The wall of Jericho yields insights into the home of Rahab in the Bible
In the Book of Joshua, Rahab (a heroine nonetheless known as “Rahab the Harlot”) assisted two Israelite spies in escaping out a window and down the city wall of Jericho. Who was Rahab in the Bible? A Biblical prostitute or just an innkeeper? Did she live on the wall of Jericho or within it, in what is known to archaeologists as a casemate wall? Anthony J. Frendo addresses these questions about the life of Rahab in the Bible in the September/October 2013 issue of Biblical Archaeology Review. Whether or not she was a Biblical prostitute, archaeology may at least be able to answer whether Rahab lived on or in the casemate wall of Jericho.
Rahab helped two Israelites when they came to spy out the land of Jericho. She hid them on her roof when the king came for them. When the coast was clear, Rahab let the spies down by a rope through the window.
So what do we know about Rahab the harlot? Was she a Biblical prostitute? The Biblical text identifies her as a zônāh, a prostitute (Joshua 2:1), but she seems more like a landlady. Indeed, the first-century C.E. historian Josephus reports that she kept an inn. The consonants that comprise the word “prostitute” in Hebrew are znh, which are the same consonants that comprise the Hebrew word for a female who gives food and provisions. The text doesn’t describe Rahab’s profession negatively, as one might expect from a description of Biblical prostitutes. The lifestyle of Rahab in the Bible continues to elude us. Whether we remember her as Rahab the harlot or innkeeper, she was a Biblical heroine.
We may be able to understand the chronology of the story by examining whether Rahab lived on the wall of Jericho or in the city’s casemate. The structure of the city wall varied in different periods in ancient Israel. In the Late Bronze Age, the time in which the story of Rahab in the Bible was set, thick defensive walls were common; people could conceivably have lived on them. During the Iron Age II period (sixth century B.C.E.), when the Book of Joshua was thought to have been edited, Israelite settlements were often surrounded by a casemate wall, which was comprised of two parallel walls with periodic perpendicular walls, forming casemates, or rooms, that people lived within. Analyzing the Hebrew words for “within the wall,” which described the residence of Rahab the harlot, along with the chronology of defensive construction in ancient Israel, Frendo suggests that Rahab lived on the wall. Frendo proposes that an editor changed the Hebrew to reflect that Rahab lived in the wall of Jericho within a casemate wall, rather than on top of a thick defensive wall, to make the text understandable to people in Israel during the late Iron Age.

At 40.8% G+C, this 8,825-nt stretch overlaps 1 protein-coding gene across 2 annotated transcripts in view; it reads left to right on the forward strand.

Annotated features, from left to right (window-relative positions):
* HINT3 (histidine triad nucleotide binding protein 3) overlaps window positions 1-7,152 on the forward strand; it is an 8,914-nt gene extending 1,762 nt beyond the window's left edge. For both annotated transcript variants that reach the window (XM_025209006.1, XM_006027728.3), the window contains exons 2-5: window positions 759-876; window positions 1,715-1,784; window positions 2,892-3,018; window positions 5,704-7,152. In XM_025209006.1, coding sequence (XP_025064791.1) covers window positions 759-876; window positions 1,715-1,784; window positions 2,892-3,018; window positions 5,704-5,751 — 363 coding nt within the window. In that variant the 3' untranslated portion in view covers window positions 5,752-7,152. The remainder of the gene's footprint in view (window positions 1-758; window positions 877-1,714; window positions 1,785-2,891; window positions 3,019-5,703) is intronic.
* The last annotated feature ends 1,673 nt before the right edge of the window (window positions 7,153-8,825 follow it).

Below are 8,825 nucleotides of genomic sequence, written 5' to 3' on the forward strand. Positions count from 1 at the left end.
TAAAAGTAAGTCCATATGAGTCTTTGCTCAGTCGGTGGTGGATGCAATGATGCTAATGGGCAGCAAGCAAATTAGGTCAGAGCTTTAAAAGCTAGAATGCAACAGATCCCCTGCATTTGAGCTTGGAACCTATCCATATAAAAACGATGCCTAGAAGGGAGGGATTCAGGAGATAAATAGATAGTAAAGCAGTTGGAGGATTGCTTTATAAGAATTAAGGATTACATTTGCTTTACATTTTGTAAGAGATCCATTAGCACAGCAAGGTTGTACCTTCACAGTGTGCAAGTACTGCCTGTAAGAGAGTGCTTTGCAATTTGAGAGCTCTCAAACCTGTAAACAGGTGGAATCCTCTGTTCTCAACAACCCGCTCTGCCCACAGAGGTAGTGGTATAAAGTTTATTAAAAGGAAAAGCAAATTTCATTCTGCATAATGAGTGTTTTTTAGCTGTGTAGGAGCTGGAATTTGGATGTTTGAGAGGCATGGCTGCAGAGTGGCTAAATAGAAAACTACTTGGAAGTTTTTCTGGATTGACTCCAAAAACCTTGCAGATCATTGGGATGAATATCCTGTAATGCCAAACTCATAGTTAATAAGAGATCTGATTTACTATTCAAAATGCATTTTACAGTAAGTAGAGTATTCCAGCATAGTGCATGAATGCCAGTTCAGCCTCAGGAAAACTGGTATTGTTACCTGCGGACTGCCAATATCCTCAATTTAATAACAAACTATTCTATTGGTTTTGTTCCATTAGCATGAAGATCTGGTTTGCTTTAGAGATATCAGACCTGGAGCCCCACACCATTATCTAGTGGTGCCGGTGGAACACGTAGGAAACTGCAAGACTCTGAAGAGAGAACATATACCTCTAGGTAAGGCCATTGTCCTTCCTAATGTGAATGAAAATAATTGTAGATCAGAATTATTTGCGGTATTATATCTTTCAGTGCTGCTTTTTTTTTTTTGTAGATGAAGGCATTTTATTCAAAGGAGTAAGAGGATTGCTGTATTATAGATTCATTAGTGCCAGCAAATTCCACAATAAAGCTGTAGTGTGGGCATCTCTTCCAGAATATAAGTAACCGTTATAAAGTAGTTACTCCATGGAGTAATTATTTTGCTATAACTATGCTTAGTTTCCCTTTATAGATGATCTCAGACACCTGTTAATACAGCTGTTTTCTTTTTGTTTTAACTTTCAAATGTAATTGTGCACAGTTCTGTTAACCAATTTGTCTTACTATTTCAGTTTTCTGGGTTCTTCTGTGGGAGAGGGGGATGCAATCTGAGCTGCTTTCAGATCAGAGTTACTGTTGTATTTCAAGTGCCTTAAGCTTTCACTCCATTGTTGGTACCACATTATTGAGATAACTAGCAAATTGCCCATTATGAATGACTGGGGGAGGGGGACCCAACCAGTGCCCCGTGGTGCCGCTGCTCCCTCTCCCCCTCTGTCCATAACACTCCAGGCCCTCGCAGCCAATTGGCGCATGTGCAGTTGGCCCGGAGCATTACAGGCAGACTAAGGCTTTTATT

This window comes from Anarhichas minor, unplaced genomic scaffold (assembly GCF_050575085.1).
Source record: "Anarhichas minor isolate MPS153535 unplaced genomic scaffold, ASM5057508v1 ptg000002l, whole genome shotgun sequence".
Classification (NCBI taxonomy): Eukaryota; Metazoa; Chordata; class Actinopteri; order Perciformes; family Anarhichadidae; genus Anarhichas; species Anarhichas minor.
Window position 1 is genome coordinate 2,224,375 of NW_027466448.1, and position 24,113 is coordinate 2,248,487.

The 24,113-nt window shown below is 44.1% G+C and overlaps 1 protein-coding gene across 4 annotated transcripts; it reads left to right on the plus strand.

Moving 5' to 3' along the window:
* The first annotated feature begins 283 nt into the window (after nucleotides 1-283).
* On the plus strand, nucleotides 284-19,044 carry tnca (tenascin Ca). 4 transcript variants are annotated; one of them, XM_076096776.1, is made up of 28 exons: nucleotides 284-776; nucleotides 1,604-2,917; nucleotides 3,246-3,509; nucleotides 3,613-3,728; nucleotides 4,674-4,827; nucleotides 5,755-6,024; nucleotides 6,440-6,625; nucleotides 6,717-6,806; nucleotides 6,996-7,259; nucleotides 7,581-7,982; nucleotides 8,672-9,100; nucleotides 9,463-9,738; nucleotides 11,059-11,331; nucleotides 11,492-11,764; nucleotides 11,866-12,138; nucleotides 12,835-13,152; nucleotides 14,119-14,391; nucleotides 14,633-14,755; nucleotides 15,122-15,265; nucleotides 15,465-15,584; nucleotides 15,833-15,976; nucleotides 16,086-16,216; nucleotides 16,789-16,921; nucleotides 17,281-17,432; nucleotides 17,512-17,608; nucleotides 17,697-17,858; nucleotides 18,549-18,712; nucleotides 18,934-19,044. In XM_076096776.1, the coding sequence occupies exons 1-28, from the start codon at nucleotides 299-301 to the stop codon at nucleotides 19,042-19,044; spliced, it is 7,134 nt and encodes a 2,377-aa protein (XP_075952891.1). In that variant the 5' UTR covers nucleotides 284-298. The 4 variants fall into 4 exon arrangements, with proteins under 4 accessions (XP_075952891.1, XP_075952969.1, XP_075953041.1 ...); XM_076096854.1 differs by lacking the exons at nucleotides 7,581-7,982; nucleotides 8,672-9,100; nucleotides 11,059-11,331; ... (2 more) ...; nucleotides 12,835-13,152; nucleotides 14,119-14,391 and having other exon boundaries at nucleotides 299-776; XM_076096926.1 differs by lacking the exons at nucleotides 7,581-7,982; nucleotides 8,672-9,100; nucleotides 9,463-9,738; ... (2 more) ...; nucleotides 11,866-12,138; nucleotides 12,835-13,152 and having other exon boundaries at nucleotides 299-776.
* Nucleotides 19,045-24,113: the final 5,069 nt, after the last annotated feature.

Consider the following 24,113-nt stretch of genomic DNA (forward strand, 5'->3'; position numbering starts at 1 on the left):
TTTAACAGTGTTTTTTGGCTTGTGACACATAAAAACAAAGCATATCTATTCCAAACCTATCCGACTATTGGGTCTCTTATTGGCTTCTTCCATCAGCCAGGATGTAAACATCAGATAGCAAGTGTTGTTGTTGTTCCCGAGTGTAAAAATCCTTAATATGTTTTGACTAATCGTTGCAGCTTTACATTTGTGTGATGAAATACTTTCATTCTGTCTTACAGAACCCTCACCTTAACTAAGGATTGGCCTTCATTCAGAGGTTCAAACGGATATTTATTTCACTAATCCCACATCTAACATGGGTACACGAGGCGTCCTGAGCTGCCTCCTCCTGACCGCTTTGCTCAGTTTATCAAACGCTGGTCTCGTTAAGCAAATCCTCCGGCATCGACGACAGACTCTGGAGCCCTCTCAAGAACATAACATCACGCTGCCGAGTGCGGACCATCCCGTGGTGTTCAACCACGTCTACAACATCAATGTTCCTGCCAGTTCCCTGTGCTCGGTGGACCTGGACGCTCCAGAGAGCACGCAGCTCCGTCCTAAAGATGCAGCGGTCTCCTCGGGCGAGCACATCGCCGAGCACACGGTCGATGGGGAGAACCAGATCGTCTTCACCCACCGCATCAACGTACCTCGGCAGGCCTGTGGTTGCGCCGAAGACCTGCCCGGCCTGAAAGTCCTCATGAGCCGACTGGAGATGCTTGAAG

Not a BAS Library member yet? Join the BAS Library today.
This Bible History Daily feature was originally published on September 23, 2013.
The world of the Bible is knowable. We can learn about the society where the ancient Israelites, and later Jesus and the Apostles, lived through the modern discoveries that provide us clues.
Biblical Archaeology Review is the guide on that fascinating journey. Here is your ticket to join us as we discover more and more about the biblical world and its people.
Each issue of Biblical Archaeology Review features lavishly illustrated and easy-to-understand articles such as:
• Fascinating finds from the Hebrew Bible and New Testament periods
• The latest scholarship by the world's greatest archaeologists and distinguished scholars
• Stunning color photographs, informative maps, and diagrams
• BAR's unique departments
• Reviews of the latest books on biblical archaeology
The BAS Digital Library includes:
• 45+ years of Biblical Archaeology Review
• 20+ years of Bible Review online, providing critical interpretations of biblical texts
• 8 years of Archaeology Odyssey online, exploring the ancient roots of the Western world in a scholarly and entertaining way,
• The New Encyclopedia of Archaeological Excavations in the Holy Land
• Video lectures from world-renowned experts.
• Access to 50+ curated Special Collections,
• Four highly acclaimed books, published in conjunction with the Smithsonian Institution: Aspects of Monotheism, Feminist Approaches to the Bible, The Rise of Ancient Israel and The Search for Jesus.
The All-Access membership pass is the way to get to know the Bible through biblical archaeology.
Sign up to receive our email newsletter and never miss an update.